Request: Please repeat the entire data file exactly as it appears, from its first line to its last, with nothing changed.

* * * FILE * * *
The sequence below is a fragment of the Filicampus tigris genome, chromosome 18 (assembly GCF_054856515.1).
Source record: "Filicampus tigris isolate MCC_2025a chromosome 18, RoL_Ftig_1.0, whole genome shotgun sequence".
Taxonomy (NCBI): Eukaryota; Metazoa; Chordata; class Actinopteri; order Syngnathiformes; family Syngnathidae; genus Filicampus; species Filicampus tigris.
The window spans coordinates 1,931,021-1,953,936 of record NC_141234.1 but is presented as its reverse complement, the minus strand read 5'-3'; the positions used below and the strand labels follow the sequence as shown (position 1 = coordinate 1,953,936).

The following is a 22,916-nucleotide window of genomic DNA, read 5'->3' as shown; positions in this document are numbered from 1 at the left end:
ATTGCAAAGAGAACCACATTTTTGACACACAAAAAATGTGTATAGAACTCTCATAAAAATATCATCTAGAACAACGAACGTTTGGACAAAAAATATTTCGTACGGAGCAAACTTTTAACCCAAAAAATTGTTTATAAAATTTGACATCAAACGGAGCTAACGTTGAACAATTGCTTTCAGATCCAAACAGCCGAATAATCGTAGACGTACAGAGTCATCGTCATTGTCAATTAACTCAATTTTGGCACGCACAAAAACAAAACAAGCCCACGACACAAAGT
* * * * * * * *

The sequence below is a fragment of the Filicampus tigris genome, chromosome 18 (assembly GCF_054856515.1).
Source record: "Filicampus tigris isolate MCC_2025a chromosome 18, RoL_Ftig_1.0, whole genome shotgun sequence".
Taxonomy (NCBI): Eukaryota; Metazoa; Chordata; class Actinopteri; order Syngnathiformes; family Syngnathidae; genus Filicampus; species Filicampus tigris.
The window spans coordinates 1,931,021-1,953,936 of record NC_141234.1 but is presented as its reverse complement, the minus strand read 5'-3'; the positions used below and the strand labels follow the sequence as shown (position 1 = coordinate 1,953,936).

The following is a 22,916-nucleotide window of genomic DNA, read 5'->3' as shown; positions in this document are numbered from 1 at the left end:
ATTGCAAAGAGAACCACATTTTTGACACACAAAAAATGTGTATAGAACTCTCATAAAAATATCATCTAGAACAACGAACGTTTGGACAAAAAATATTTCGTACGGAGCAAACTTTTAACCCAAAAAATTGTTTATAAAATTTGACATCAAACGGAGCTAACGTTGAACAATTGCTTTCAGATCCAAACAGCCGAATAATCGTAGACGTACAGAGTCATCGTCATTGTCAATTAACTCAATTTTGGCACGCACAAAAACAAAACAAGCCCACGACACAAAGT